How an oxygen shortage can delay a NASA launch



As hospitals fill up with COVID-19 patients, NASA has announced it will delay an upcoming satellite launch. The liquid oxygen needed to fuel flight is needed in hospitals, where doctors are using the important resource to keep critically ill COVID-19 patients alive.

“Medical oxygen is our members’ priority,” says Richard Craig, vice president of technical and regulatory affairs for the Compressed Gas Association, a US trade association.

A shortage of truck drivers with the necessary certifications to transport oxygen only adds to the problem, and there are concerns about the postponement of further rocket launches.

At the recent Space Symposium in Colorado, SpaceX President Gwynne Shotwell invited anyone with access to liquid oxygen to get in touch. “We’re definitely going to make sure hospitals have the oxygen they need, but for anyone with liquid oxygen to spare, email me,” she said.

Elon Musk, founder of SpaceX tweeted that the shortage was “a risk, but not yet a limiting factor”. The company plans more than 26 rocket launches this year.

Why is this delay important?

Landsat 9, whose take-off has been delayed until September 23 at the earliest, is designed to image the Earth every eight days, monitoring Earth’s resources and providing valuable information to scientists.

In a pre-launch briefing, Landsat 9 project scientist Jeff Masek compared the Landsat to a Swiss Army knife. “From a basic set of observations or measurements, we feed a whole range of different scientific applications,” he said.

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Sven Bilén, professor of engineering design, electrical engineering and aerospace engineering at Penn State, pointed out that while hospitals are crucial, the space industry also has an increased need for oxygen. “I don’t think people fully understand what space has to offer them when they say we should focus on humanitarian crises and climate change on Earth,” he says. “It’s part of a system that improves life on Earth, whether it’s through GPS signals or weather satellites capable of tracking hurricanes.”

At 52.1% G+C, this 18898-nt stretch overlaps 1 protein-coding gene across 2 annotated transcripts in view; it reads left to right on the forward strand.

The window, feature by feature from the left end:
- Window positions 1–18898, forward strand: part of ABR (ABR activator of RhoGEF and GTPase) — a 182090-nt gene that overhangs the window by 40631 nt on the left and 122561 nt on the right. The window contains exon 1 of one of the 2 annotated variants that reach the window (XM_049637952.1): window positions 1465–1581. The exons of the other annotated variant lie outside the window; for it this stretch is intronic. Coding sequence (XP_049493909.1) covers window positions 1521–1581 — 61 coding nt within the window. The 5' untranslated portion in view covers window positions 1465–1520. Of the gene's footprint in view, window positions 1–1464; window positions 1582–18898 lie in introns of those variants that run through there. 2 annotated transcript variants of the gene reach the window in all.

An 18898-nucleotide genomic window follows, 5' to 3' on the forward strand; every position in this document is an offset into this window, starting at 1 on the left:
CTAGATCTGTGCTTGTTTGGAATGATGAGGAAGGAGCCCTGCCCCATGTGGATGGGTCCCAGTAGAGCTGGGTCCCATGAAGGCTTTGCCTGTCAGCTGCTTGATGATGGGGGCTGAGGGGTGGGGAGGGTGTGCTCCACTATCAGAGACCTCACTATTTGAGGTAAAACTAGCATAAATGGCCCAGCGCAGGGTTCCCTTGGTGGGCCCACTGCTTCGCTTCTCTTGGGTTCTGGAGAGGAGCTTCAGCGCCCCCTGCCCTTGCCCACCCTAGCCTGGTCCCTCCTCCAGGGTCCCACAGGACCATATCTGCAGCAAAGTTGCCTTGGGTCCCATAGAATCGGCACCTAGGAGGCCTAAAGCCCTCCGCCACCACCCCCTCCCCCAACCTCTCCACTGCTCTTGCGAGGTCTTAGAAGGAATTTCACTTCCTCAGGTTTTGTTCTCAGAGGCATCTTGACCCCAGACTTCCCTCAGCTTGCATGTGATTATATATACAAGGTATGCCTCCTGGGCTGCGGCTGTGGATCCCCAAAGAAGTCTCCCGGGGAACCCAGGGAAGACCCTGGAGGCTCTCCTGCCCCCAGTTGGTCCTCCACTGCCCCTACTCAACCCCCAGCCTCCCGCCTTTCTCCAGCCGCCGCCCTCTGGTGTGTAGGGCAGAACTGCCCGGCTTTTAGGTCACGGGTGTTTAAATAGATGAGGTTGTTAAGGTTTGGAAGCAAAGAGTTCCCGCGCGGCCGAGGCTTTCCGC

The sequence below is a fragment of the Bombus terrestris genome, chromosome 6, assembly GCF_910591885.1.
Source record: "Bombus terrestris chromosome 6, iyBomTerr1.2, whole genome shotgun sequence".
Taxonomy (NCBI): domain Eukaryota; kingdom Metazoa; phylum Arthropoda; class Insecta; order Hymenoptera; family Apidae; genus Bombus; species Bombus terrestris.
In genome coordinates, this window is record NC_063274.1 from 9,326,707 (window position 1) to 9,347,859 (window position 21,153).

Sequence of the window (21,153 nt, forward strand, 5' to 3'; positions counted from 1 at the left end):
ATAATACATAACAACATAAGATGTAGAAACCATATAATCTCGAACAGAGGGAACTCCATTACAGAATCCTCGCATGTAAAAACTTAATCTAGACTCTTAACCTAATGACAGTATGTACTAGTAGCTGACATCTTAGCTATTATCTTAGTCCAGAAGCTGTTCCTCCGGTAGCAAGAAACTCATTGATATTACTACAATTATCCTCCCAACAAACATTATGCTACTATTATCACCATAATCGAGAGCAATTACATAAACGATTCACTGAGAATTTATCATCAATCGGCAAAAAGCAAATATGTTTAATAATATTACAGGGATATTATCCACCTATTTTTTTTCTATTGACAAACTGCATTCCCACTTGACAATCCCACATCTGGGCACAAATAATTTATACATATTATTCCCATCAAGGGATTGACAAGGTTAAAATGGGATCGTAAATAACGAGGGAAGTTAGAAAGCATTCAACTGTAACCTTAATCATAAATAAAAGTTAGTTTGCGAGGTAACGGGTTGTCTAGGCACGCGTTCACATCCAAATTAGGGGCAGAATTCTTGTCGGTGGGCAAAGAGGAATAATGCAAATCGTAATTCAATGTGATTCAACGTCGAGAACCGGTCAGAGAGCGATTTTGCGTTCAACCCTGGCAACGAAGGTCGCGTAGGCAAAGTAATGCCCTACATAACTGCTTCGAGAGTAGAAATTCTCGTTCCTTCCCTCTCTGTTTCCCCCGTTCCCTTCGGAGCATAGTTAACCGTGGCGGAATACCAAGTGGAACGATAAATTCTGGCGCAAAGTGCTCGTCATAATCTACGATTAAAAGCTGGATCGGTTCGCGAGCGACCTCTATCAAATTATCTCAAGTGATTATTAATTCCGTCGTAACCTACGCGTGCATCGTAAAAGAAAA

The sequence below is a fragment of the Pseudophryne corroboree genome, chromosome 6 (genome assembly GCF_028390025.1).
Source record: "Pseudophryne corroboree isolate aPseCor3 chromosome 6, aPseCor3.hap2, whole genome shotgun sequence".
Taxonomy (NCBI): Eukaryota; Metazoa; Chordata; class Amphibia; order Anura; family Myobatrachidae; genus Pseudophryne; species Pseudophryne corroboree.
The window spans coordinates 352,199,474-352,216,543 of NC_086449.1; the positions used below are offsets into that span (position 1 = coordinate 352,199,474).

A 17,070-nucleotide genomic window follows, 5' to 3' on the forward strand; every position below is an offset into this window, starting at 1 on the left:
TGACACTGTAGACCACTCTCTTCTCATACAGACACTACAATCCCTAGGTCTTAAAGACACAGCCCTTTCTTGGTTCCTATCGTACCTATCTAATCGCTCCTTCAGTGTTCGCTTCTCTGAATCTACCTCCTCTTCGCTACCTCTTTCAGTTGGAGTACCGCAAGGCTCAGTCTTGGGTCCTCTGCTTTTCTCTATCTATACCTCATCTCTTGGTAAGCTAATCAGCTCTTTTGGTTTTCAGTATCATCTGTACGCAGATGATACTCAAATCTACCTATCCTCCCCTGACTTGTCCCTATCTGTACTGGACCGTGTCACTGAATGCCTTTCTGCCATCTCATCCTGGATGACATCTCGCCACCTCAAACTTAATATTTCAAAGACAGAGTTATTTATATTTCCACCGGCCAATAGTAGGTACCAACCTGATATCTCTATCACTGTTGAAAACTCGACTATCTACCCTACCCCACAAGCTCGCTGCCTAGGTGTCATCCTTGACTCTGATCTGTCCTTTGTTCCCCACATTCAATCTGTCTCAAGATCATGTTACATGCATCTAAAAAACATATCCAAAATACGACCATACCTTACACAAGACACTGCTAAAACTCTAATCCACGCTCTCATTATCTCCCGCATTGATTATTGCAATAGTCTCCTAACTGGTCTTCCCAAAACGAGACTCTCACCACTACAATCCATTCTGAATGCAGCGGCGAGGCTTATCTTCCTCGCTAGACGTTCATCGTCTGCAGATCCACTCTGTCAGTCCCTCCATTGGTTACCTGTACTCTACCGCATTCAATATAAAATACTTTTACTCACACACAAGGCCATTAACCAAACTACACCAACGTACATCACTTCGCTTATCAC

Why do rockets need oxygen?

When you burn something, you oxidize it. On Earth, if you start a fire, it can draw oxygen from the air. But when you go up in the atmosphere, soon there isn’t much oxygen left to be drawn from the air, Bilén explains. This means that rockets need their own oxygen, and much of it, to function.

In the 1920s, Dr. Robert H. Goddard used liquid oxygen for his first tests of revolutionary rocket engines, and it is still one of the most common rocket thrusters in use today. It is also used today in many other industries, such as chemical processing and blast furnaces.

Bilén compared the burning process to those YouTube videos of people trying to start a grill faster and faster, until they finally got the idea of ​​pouring liquid oxygen on it. This speeds up the reaction, quickly burning everything into a toast. “This is basically what you want to happen in a rocket,” he said. “You’re trying to deliver oxygen fast enough that the rocket fuel burns at the rate it needs to provide the thrust needed to lift the rocket. “

How is liquid oxygen made?

To make liquid oxygen, known as LOX in industry, engineers take air and cool it to cryogenic or extremely cold temperatures. Then this liquid is subjected to a process of distillation, sometimes several times to separate the oxygen from the nitrogen and other components of the air.

In hospitals, doctors put patients on oxygen to increase the level of oxygen they breathe above what occurs naturally in the air. “They don’t necessarily need or want 100% pure oxygen,” Bilén explains.

But from a rocket point of view, you want pretty pure oxygen, because it’s a chemical process where it will be combined with the rocket fuel. This means that the oxygen used for space launches has to be much, much purer.

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In medical settings, oxygen is almost exclusively used in the form of gas. The main reason it could arrive at the site as liquefied oxygen is because it provides much more condensed storage.

Like many industries during the COVID-19 pandemic, liquid oxygen suppliers like Air Liquide, Praxair and Airgas may have to adjust what they produce to meet the current needs of the population. “The problem is that there is currently only a certain capacity installed to create oxygen,” Bilén explains, “and there are more and more users now, especially on the medical side. “

What will happen next?

Bilén likens this to the great toilet paper shortage of 2020, when people switched to working from home and from a need for industrial-grade toilet paper to a need for smaller rolls. “The industry can’t change their mind, but after a while they’ve figured out the supply lines and figured that out,” he says.

He predicts that the market will solve this problem by starting to produce more oxygen for the people who need it most. “It’s just a temporary problem,” he said, adding that if there is a real need, the government could use the Defense Production Act to tell the airline product companies to prioritize the oxygen supply to hospitals versus companies like SpaceX.


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